Scarlett St. Clair lives in Oklahoma with her husband. She has a Master’s degree in Library Science and Information Studies and spends a lot of time researching reincarnation, unsolved murders and Greek mythology–all of which made it into her debut novel, When Stars Come Out.
Everything in my biography is true, except for my name--Scarlett St. Clair is a pseudonym I write under to protect my mental health, not necessarily my identity. To be quite honest, I have anxiety, and can be triggered by a variety of experiences. One of the ways I am triggered, is through my work as a writer. Using a pseudonym gives me the opportunity to present myself on the web as someone else, a separate identity that is still a part of me but can take the the good and the bad. In this way, I'm able to separate myself from being the writer and the author. Mentally, it gives me the opportunity to continue to write and love what I do.
I feel it is important to be honest about my pseudonym and my struggles with mental health. My anxiety can become very severe, and I tend to stay inside my head and distance myself from people. This is not personal. I have only recently been able to communicate to those I love how important it is for me to have time to myself. Do not be afraid to communicate your needs, and do not be afraid to communicate when you need help.
Last, do not blame yourself for not recognizing when you need help.
I will always find some way to advocate for mental health, and mental health struggles will probably appear in my books often. It is my mission to normalize discussion of mental health. Even if you don't suffer from a mental illness, support others in need. Educate yourself on mental health topics, help identify signs of a relapse, and please, do not attempt to diagnose someone's mental condition.
I have found many ways to cope with my anxiety. Writing is a way to understand myself and the world. It is how I heal. But I also heal with medication, meditation, and self-help books.
At some point, I have stopped doing all of the things mentioned above. I thought I didn't need medication and my anxiety returned, manifesting differently each time. I have stopped meditation and self-help and have found myself lost in a sea of negative thinking. Last, I stopped writing because I had a fear I would never be taken seriously. I had a fear of people and their words. I had a fear I wasn't good enough.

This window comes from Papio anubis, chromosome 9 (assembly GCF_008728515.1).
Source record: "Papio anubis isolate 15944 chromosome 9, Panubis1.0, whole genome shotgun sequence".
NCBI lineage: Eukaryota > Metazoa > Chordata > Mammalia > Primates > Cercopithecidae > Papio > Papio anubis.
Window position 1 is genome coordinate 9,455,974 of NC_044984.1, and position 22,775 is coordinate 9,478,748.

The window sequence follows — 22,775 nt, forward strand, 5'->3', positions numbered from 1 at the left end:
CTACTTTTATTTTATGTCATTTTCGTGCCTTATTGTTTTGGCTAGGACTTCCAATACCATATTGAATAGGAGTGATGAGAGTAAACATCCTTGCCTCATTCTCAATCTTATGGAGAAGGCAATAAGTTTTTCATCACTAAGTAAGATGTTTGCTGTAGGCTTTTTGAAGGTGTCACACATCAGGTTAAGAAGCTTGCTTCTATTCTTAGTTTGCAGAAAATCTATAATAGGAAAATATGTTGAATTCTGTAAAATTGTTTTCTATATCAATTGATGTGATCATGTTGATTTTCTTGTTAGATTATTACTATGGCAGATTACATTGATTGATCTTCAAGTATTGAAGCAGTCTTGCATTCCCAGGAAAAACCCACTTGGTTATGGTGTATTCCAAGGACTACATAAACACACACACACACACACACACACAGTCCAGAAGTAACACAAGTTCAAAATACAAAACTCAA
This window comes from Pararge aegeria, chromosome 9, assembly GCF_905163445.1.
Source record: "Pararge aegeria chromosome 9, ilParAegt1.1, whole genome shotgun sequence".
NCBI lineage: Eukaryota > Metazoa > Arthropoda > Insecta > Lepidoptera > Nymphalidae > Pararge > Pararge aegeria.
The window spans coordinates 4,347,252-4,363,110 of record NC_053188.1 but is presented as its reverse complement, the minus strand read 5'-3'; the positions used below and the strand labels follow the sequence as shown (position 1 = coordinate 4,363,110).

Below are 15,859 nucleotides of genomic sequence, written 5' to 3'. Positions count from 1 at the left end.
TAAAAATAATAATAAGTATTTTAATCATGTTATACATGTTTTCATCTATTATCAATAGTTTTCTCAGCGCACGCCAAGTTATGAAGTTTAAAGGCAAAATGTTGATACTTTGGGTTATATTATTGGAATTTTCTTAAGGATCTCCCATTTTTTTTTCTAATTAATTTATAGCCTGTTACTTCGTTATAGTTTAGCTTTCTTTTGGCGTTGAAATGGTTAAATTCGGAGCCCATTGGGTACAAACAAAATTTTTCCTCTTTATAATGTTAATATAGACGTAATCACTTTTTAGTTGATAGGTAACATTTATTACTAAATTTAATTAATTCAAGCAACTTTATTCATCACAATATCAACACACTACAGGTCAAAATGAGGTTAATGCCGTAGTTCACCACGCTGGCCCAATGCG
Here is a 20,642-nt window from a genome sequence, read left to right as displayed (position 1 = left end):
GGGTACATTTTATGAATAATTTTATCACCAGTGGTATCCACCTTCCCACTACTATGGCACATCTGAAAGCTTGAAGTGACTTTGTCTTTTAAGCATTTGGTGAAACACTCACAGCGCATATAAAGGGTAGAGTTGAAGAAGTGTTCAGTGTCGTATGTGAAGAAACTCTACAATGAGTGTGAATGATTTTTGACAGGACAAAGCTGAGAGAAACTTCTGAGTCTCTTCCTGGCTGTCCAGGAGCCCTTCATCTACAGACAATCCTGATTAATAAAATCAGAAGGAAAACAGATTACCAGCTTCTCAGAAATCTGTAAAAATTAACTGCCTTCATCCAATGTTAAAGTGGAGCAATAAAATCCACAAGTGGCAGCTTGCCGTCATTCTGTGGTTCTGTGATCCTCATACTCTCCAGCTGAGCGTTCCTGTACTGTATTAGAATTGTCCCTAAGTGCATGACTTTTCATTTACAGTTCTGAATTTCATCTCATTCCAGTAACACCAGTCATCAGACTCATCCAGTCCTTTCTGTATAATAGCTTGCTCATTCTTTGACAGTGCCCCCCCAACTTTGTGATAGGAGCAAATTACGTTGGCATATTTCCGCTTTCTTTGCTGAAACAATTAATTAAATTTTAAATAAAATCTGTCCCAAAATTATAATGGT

This is why I'm Scarlett St. Clair.
Substance Abuse and Mental Health Services Administration: 1-800-662-HELP (4357)
National Hopeline Network: 1-800-SUICIDE (2433)
National Suicide Prevention Lifeline: 1-800-273-TALK (8255)
National Youth Crisis Hotline: 1-800-448-4663
WHEN STARS COME OUT
Anora Silby can see the dead and turn spirits into gold coins, two things she would prefer to keep secret as she tries to lead a normal life at her new school. After all, she didn’t change her identity for nothing.
As it turns out, hiding her weirdness is just one of many challenges. By the end of her first day, she’s claimed the soul of a dead girl on campus and lost the coin. Turns out, the coin gives others the ability to steal souls, and when a classmate ends up dead, there’s no mistaking the murder weapon.
Navigating the loss of her Poppa, her mother’s mistrust, and Roundtable, an anonymous student gossip app threatening to expose her, are hard enough. Now she must find the person who stole her coin before more lives are lost, but that means making herself a target for the Order, an organization that governs the dead on Earth--and they want Anora and her powers for themselves.